I'm not a psychiatrist or psychologist. My degree and employment background are in communications. But…
Should pro-abortion politicians be excommunicated?
Question: Over the years, Catholic leaders such as King Henry VIII, Martin Luther, Napoleon Bonaparte and Fidel Castro were excommunicated by the Roman Catholic Church for being nonconforming to the teachings of the Church, being a heretic and setting a horrible example for other Catholics. Joe Biden, as president of the United States, is committing grave offences in his support of abortion, same sex marriage, etc., and is in a position to influence millions by causing harmful policies and attitudes in society worldwide. Why doesn’t the Church excommunicate Joe Biden? What makes him different than the others mentioned above?
— Bill Kirby, via email
Answer: Lets distinguish between excommunication and denying Communion to someone. Formal excommunication is usually a lengthy process and applies very strict norms since it is one of the strongest medicines the Church uses. It is also a last recourse, other methods having failed. More common is the possibility of denying holy Communion to public dissenters or serious sinners. Though the person is not excommunicated and thus remains a member of the Church, they are instructed not to present themselves for holy Communion.
Bishops are generally reticent to apply the norms restricting Communion only to one class of people, in this case politicians who dissent. The general public would likely perceive it cynically and only through a political lens. This in turn would make the politician a kind of martyr or hero. There is, however, growing consensus among the bishops — at least the ones I have talked with — that a general teaching addressed to all the faithful on the worthiness to receive holy Communion is needed. For indeed, there are any number of people on a given Sunday morning in parishes who should not present themselves for holy Communion. Any one conscious of mortal sin should not come forward until confession and absolution have been celebrated and received. Non-Catholics should not come forward, either, out of respect that they are not able or willing to profess the full Catholic faith. Neither should dissenters or those who cause public scandal, and this includes, but is not limited to, Catholic politicians who support or vote to fund abortion, those who support or celebrate same-sex “marriage,” transgenderism, physician assisted suicide and so forth.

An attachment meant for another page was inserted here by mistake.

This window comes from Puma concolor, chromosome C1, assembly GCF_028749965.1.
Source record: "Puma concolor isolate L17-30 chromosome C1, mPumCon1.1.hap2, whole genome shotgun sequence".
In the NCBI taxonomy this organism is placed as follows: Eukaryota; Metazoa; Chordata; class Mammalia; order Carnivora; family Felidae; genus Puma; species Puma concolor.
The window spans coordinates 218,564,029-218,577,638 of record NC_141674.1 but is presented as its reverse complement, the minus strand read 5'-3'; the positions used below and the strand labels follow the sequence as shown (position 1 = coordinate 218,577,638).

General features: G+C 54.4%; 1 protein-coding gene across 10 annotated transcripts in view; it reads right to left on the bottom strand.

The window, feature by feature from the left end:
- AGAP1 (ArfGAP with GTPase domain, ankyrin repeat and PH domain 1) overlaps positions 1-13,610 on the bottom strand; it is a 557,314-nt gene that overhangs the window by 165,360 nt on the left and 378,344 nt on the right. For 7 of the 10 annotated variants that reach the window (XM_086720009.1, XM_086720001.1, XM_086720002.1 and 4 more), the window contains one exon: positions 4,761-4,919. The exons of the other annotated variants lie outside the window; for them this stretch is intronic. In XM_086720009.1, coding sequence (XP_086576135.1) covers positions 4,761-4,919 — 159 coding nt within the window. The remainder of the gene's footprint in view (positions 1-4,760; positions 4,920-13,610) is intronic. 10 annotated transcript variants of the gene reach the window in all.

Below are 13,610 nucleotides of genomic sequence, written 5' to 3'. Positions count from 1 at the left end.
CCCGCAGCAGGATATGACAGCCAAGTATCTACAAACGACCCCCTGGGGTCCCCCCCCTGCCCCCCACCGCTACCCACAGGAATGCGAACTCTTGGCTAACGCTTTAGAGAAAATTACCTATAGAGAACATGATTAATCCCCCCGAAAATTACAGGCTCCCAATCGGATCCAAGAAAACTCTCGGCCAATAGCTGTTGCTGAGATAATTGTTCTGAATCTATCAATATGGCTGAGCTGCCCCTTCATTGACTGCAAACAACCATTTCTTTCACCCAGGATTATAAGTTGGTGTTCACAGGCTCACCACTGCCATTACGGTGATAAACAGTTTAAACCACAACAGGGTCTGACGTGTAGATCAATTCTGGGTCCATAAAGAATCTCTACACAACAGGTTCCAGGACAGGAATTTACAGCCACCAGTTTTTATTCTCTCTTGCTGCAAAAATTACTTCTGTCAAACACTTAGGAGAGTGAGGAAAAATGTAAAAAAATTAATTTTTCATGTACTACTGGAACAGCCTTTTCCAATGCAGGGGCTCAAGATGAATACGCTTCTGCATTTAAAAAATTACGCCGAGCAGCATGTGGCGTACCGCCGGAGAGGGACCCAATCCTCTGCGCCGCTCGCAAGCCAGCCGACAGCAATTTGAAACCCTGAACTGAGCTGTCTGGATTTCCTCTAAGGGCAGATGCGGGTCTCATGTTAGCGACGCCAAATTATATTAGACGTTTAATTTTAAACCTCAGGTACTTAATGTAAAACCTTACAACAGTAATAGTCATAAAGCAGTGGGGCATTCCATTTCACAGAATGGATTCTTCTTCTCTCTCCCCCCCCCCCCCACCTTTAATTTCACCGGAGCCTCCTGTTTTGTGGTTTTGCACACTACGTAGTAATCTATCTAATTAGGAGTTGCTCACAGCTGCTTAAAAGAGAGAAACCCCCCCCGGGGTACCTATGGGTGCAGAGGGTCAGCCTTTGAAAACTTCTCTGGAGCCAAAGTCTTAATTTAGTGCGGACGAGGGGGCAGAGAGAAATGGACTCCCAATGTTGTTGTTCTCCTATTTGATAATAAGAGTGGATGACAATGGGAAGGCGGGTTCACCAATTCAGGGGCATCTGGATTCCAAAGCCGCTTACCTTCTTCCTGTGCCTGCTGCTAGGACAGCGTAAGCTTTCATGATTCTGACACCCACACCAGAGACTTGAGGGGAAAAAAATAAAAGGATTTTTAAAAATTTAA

When a Catholic comes forward and says “Amen” to holy Communion, few realize that this is just a shorter version of a longer formula recited by those being brought into full communion with the Catholic Church: “I believe and profess all that the holy Catholic Church believes, teaches and professes to be revealed by God.” When we understand this, it becomes clearer why non-Catholics and dissenting Catholics should not come forward.
In terms of sin, St. Paul says: “Therefore whoever eats the bread or drinks the cup of the Lord unworthily will have to answer for the body and blood of the Lord. A person should examine himself, and so eat the bread and drink the cup. For anyone who eats and drinks without discerning the body, eats and drinks judgment on himself” (1 Cor 11:27-29). So worthy reception of Communion is necessary wherein one, having examined himself, approaches only if he is not aware of mortal sin.
Most priests and bishops have failed to teach this over the past decades. As a result, the Eucharist is reduced to a kind of expected right or a sign of hospitality.
It is time for the bishops to issue a comprehensive teaching on the need to receive Communion worthily and to be willing to enforce it. Any such teaching would include why certain politicians and well known people should not come forward, but it would not limit the focus to them alone.
I have personally written to and spoken with regional bishops’ conferences and encouraged this approach in the past years, and I am hearing more bishops speak of this as a way forward that does not simply trip political wires but summons all the faithful to the worthy reception of holy Communion.
There is evidence of a growing consensus among the bishops that a comprehensive teaching of this sort may be the way to go. Thus all of us are summoned to worthy reception and no one is singled out. Frankly there are very few Catholics who understand well that Communion includes an assent to all the Church’s teaching, not just a belief in the True Presence of Christ in the Eucharist.
Msgr. Charles Pope is the pastor of Holy Comforter-St. Cyprian in Washington, D.C., and writes for the Archdiocese of Washington, D.C. at blog.adw.org. Send questions to firstname.lastname@example.org.